C.A. Says Requisite ‘Independent Legal Duty’ Is Alleged in Form of Attorney, in Advising Plaintiff’s Step Father, Utilizing Knowledge He Gained in Representing Her as to Her Lack of Sophistication, Financial Woes
By a MetNews Staff Writer
Div. One of the Fourth District Court of Appeal has ordered that a court permit an amendment to a complaint to allege that an attorney conspired with the plaintiff’s late stepfather, a multi-billionaire media tycoon, to deprive her of funds from her mother’s testamentary trust.
The proposed “threadbare” cause of action adequately alleges the breach of a duty on the part of the attorney not to use knowledge he gained in the course of representing her against claims of creditors as to her lack of sophistication and desperation, the unpublished opinion, filed Monday, declares.
Plaintiff Acela Cortese maintains that San Francisco attorney John Sherwood had complicity in efforts to cheat her out of money from a trust set up by her mother. After the mother’s death, she contends, her stepfather, Robert Naify (now deceased), as executor of the estate and successor trustee, caused her trust to be underfunded and induced her to sign an unfair agreement terminating the trust.
Naify had owned the movie theater chain United Artists Theatres.
At issue was whether the action was barred—as San Francisco Superior Court Judge John Stewart found it was—by Code of Civil Procedure §1714.10(a), which provides, in part:
“No cause of action against an attorney for a civil conspiracy with his or her client arising from any attempt to contest or compromise a claim or dispute, and which is based upon the attorney’s representation of the client, shall be included in a complaint or other pleading unless the court enters an order allowing the pleading that includes the claim for civil conspiracy to be filed after the court determines that the party seeking to file the pleading has established that there is a reasonable probability that the party will prevail in the action.”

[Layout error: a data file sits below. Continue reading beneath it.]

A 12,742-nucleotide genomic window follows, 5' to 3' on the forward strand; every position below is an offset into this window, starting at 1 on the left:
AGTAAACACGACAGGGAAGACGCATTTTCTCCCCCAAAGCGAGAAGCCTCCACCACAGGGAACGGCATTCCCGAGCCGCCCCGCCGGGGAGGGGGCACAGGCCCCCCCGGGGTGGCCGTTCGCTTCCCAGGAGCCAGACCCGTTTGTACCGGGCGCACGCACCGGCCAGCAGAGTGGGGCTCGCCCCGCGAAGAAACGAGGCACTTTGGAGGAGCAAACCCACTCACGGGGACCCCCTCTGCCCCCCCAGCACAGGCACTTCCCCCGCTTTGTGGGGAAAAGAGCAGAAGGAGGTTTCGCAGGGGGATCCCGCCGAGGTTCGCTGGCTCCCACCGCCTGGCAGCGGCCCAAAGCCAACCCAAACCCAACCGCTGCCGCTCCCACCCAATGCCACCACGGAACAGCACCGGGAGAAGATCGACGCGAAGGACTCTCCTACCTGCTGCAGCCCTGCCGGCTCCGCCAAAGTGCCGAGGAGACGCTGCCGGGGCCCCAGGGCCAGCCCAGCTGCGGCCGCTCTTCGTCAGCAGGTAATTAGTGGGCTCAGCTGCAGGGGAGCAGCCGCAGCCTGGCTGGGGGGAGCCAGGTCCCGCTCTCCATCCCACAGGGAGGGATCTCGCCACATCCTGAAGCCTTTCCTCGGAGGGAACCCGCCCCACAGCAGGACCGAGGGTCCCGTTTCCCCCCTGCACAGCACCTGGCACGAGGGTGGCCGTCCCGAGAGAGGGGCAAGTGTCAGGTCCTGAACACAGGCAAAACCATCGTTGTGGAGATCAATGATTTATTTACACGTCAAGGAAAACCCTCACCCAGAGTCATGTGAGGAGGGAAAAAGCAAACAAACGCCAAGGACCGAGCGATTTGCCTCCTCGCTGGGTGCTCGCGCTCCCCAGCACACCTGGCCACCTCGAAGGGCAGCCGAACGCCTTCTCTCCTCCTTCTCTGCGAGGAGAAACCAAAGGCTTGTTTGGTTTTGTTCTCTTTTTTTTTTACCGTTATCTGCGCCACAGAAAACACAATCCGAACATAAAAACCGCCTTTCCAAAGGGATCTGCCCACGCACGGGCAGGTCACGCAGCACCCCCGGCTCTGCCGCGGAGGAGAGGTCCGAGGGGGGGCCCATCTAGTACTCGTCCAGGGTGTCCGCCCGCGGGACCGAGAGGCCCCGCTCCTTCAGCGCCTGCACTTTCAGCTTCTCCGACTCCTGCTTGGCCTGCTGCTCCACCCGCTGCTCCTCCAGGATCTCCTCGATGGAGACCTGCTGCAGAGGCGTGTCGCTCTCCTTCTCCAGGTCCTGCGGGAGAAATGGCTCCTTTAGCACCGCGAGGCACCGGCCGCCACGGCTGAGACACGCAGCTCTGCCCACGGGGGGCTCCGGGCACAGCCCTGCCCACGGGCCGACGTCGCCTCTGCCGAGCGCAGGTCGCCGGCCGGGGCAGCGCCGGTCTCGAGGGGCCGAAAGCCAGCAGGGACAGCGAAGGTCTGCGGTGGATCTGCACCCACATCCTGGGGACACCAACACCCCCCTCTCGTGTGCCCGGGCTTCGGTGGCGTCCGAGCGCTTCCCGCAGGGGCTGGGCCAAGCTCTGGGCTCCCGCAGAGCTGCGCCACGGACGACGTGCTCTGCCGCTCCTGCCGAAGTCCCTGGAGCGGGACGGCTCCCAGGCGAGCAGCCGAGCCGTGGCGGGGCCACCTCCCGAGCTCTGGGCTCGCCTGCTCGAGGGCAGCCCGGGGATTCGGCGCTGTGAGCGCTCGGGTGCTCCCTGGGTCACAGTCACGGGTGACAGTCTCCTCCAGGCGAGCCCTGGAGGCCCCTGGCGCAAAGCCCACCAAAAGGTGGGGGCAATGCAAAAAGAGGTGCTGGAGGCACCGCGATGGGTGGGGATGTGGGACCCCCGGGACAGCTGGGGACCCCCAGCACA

Cortese maintained that §1714.10(c)applies. It says:
“This section shall not apply to a cause of action against an attorney for a civil conspiracy with his or her client, where (1) the attorney has an independent legal duty to the plaintiff….”
Justice Gordon B. Burns of Div. Five agreed with Cortese. He wrote:
“Although her allegations are quite general, Cortese has sufficiently alleged that Sherwood breached his duty as her former attorney not to use her confidential information to her detriment.
“Assuming, as we must, the truth of Cortese’s allegations…, and in light of our obligation to construe her pleadings liberally..., Sherwood had a duty not to use information he learned about Cortese’s lack of financial sophistication or desperate financial circumstances in the course of assisting Robert in defrauding her by underfunding the trust and negotiating the trust termination agreement.”
“Sherwood incorrectly contends that because Robert had access to the same information, Sherwood had no duty to protect it or refrain from using it. To the contrary, information learned during the course of the representation, including publicly available information and information that is merely embarrassing, may constitute a client secret that an attorney must protect and refrain from using against the client….
“Further, information about how a client’s mind works can constitute confidential information that an attorney must refrain from using to the client’s detriment.”
Burns observed that the allegations of the complaint “are threadbare,” but that, he said, does not mean they are inadequate.
“Whether Cortese can prove that Sherwood owed and breached a duty is another matter,” he said.
The case is Cortese v. Sherwood, A157259.
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